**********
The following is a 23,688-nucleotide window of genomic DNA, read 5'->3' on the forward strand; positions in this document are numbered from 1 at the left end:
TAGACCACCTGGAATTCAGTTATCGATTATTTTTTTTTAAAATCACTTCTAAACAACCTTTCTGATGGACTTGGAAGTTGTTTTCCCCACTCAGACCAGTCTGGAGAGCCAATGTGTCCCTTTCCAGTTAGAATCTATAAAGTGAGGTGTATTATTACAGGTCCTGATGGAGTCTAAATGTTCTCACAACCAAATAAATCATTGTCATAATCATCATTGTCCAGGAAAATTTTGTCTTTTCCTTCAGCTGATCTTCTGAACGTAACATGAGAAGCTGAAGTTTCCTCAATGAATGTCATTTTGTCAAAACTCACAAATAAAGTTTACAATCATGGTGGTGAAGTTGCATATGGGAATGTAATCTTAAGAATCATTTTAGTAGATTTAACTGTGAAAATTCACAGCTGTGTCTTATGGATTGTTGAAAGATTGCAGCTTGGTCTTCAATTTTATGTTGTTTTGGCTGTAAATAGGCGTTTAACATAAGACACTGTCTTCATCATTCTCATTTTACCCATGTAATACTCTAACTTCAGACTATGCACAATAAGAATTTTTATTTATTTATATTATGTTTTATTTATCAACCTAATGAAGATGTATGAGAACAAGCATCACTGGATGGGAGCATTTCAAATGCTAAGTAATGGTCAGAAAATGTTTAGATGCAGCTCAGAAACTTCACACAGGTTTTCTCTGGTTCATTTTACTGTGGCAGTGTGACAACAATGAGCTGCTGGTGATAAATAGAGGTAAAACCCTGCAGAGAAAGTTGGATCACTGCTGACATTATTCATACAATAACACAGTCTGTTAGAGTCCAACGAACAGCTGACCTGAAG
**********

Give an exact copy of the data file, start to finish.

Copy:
The following is a 23,688-nucleotide window of genomic DNA, read 5'->3' on the forward strand; positions in this document are numbered from 1 at the left end:
TAGACCACCTGGAATTCAGTTATCGATTATTTTTTTTTAAAATCACTTCTAAACAACCTTTCTGATGGACTTGGAAGTTGTTTTCCCCACTCAGACCAGTCTGGAGAGCCAATGTGTCCCTTTCCAGTTAGAATCTATAAAGTGAGGTGTATTATTACAGGTCCTGATGGAGTCTAAATGTTCTCACAACCAAATAAATCATTGTCATAATCATCATTGTCCAGGAAAATTTTGTCTTTTCCTTCAGCTGATCTTCTGAACGTAACATGAGAAGCTGAAGTTTCCTCAATGAATGTCATTTTGTCAAAACTCACAAATAAAGTTTACAATCATGGTGGTGAAGTTGCATATGGGAATGTAATCTTAAGAATCATTTTAGTAGATTTAACTGTGAAAATTCACAGCTGTGTCTTATGGATTGTTGAAAGATTGCAGCTTGGTCTTCAATTTTATGTTGTTTTGGCTGTAAATAGGCGTTTAACATAAGACACTGTCTTCATCATTCTCATTTTACCCATGTAATACTCTAACTTCAGACTATGCACAATAAGAATTTTTATTTATTTATATTATGTTTTATTTATCAACCTAATGAAGATGTATGAGAACAAGCATCACTGGATGGGAGCATTTCAAATGCTAAGTAATGGTCAGAAAATGTTTAGATGCAGCTCAGAAACTTCACACAGGTTTTCTCTGGTTCATTTTACTGTGGCAGTGTGACAACAATGAGCTGCTGGTGATAAATAGAGGTAAAACCCTGCAGAGAAAGTTGGATCACTGCTGACATTATTCATACAATAACACAGTCTGTTAGAGTCCAACGAACAGCTGACCTGAAG